0
TECHNICAL PAPERS

Test Results for PTFE-Faced Thrust Pads, With Direct Comparison Against Babbitt-Faced Pads and Correlation With Analysis

[+] Author and Article Information
C. M. Ettles

Tribology Group, Department of Mechanical, Aerospace and Nuclear Engineering, Rensselaer Polytechnic Institute, Troy, NY 12180-3590e-mail: ettlec@rpi.edu

R. T. Knox

Michell Bearings Ltd, Scotswood Road, Newcastle-upon-Tyne, NE15 6LL, UKe-mail: KNOX-R@michellbearings.co.uk

J. H. Ferguson

GE Hydro, General Electric Canada Inc, 107 Park Street North, Peterborough, Ontario K9J 7B5, Canadae-mail: james.ferguson@ps.ge.com

D. Horner

Michell Bearings Ltd, Scotswood Road, Newcastle-upon-Tyne, NE15 6LL, UKe-mail: HORNER-D@michell.bearings.co.uk

J. Tribol 125(4), 814-823 (Sep 25, 2003) (10 pages) doi:10.1115/1.1576427 History: Received March 12, 2002; Revised August 09, 2002; Online September 25, 2003
Copyright © 2003 by ASME
Your Session has timed out. Please sign back in to continue.

References

Aleksandrov, A. E., 1981, “Use of Elastic Metal-Plastic Segments with a Fluoric Plastic Covering on Friction Surfaces in Hydro-Turbine Thrust Bearings,” Gidtrotekhnicheskoe Stroitelstvo, (9), pp. 12–14.
Shen, W-Y., 1994, “Development of Teflon-Lined Thrust Bearing Pads on Medium and Large Hydro-Electric Units in China,” Unpublished, photocopies can be provided on request for individual, personal use.
Simmons,  J. E. L., Knox,  R. T., and Moss,  W. O., 1998, “The Development of PTFE (polytetraflorethylene)—Faced Hydrodynamic Thrust Bearings for Hydrogenerator Application in the United Kingdom,” Proc. Inst. Mech. Eng., Part J: J. Eng. Tribol., 212, pp. 345–352.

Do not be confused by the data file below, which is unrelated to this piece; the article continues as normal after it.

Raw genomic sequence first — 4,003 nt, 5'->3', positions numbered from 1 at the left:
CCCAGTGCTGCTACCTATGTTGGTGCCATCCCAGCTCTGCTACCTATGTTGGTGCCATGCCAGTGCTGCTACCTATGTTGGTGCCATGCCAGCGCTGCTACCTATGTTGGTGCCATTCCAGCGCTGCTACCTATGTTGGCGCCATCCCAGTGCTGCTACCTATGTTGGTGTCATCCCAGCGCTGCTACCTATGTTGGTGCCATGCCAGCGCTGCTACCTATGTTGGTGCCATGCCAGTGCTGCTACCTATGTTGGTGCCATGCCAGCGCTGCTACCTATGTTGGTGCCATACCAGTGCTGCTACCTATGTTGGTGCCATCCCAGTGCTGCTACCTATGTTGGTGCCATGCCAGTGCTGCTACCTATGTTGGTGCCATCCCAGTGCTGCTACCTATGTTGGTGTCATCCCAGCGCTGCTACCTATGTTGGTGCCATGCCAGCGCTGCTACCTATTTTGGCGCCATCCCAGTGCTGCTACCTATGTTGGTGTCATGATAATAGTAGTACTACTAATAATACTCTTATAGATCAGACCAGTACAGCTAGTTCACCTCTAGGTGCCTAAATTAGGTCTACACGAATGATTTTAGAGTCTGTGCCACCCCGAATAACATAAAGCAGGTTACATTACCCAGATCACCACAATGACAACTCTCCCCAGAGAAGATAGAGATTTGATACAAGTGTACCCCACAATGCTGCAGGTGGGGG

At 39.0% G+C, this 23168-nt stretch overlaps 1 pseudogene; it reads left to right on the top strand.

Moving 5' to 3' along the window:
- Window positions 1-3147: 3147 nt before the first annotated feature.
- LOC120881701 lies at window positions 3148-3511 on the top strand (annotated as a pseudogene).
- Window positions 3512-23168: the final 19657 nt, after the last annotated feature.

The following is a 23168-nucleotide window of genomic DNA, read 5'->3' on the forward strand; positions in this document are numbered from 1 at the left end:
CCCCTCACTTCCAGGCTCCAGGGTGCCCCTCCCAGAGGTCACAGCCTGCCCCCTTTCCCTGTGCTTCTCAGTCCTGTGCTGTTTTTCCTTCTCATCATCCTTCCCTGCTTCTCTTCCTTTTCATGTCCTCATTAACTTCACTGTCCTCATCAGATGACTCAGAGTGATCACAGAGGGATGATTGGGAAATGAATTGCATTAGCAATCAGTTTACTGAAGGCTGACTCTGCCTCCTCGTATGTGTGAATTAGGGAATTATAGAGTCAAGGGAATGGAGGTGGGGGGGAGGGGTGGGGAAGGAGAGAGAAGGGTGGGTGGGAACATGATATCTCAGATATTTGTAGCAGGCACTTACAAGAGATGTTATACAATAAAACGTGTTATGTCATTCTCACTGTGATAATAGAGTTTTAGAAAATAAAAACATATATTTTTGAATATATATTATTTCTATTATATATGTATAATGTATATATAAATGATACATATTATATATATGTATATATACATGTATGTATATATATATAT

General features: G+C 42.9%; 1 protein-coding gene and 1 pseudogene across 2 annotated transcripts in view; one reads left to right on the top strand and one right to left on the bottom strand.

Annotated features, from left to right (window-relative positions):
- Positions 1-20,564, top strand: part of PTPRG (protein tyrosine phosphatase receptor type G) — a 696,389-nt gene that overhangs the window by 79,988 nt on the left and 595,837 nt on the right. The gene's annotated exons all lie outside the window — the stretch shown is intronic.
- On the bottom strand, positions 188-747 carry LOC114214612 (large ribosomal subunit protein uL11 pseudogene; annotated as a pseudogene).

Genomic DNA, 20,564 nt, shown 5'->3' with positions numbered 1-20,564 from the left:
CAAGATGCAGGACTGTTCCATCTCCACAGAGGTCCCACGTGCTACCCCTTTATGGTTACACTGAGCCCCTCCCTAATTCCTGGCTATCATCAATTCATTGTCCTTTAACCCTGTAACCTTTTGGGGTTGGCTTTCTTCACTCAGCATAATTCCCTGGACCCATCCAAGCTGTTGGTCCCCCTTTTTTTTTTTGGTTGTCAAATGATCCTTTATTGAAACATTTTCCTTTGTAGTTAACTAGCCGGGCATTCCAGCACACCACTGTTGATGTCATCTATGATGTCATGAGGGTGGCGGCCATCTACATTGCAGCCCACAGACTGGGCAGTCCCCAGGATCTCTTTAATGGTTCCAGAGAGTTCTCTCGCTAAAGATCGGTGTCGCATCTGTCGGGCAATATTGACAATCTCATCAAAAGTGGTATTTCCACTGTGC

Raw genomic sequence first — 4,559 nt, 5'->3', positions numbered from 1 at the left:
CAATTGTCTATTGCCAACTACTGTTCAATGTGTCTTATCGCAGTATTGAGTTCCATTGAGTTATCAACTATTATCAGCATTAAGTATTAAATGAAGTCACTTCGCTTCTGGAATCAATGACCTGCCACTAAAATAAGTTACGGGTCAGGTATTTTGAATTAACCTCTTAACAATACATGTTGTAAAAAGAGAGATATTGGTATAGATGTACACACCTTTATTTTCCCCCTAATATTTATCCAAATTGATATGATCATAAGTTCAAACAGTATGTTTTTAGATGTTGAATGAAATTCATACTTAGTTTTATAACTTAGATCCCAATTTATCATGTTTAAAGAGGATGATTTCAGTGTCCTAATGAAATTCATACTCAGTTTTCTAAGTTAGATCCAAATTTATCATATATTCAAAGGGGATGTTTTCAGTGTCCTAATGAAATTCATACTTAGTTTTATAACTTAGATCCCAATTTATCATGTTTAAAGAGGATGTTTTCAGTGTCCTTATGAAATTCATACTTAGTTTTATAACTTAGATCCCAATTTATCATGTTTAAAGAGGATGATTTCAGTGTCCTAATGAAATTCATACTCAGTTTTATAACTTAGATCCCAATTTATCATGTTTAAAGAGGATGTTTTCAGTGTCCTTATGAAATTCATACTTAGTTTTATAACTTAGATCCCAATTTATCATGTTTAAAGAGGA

Knox, R. T., July 1998, “The Development of PTFE-Faced Thrust Bearings for Hydro Generator Power Plant,” Hydrovision 98, Reno, Nevada.
Mohino, A., Loshkarev, V., and Goldenberg, S., 2001, “PTFE Thrust Bearings for Hydro Generating Units: Present, Past and Future,” Waterpower XII.
Horner,  D., Simmons,  J. E. L., and Advani,  S. D., 1998, “Measurements of Maximum Temperature in Tilting-Pad Thrust Bearings,” STLE Tribol. Trans., 31, pp. 44–53.
Yuan,  J. H., Medley,  J. B., and Ferguson,  J. H., 1999, “Spring-Supported Thrust Bearings Used in Hydroelectric Generators: Laboratory Test Facility,” STLE Tribol. Trans., 42, pp. 126–135.
Ettles,  C. M., 1991, “Some Factors Affecting the Design of Spring Supported Thrust Bearings in Hydroelectric Generators,” ASME J. Tribol., 113, pp. 626–632.
Ettles,  C. M., 1998, “Three-Dimensional Thermoelastic Solutions of Thrust Bearings Using Code Marmac 1,” ASME J. Tribol., 113, pp. 405–412.
Rightmire, G. K., Castelli, V., and Fuller, D. D., 1976, “An Experimental Investigation of a Tilting-Pad, Compliant-Surface, Thrust Bearing,” ASME J. Lubr. Technol., pp. 95–108.
Robinson,  C. L., and Cameron,  A., 1975, “Studies in Hydrodynamic Thrust Bearings,” Philos. R. Soc. London, Ser. A, 278, pp. 351–366.
Gardner,  W. W., 1988, “Tilting Pad Thrust Bearing Tests—Influence of Pivot Location,” ASME J. Tribol., 110, pp. 609–613.
Raimondi,  A. A., 1960, “The influence of Longitudinal and Transverse Profile on the Load Capacity of Pivoted Pad Bearings,” ASLE Trans., 3, pp. 265–276.
Yuan,  J. H., Medley,  J. B., and Ferguson,  J. H., 2001, “Spring-Supported Thrust Bearings Used in Hydroelectric Generators: Comparison of Experimental Data With Numerical Predictions,” STLE Tribol. Trans., 44, pp. 27–34.
Yuan, J. H., 2000, “Experimental Investigation of Large Spring-Supported Thrust Bearings Used in Hydroelectric Generators,” Ph.D. thesis, Mechanical Engineering Department, University of Waterloo.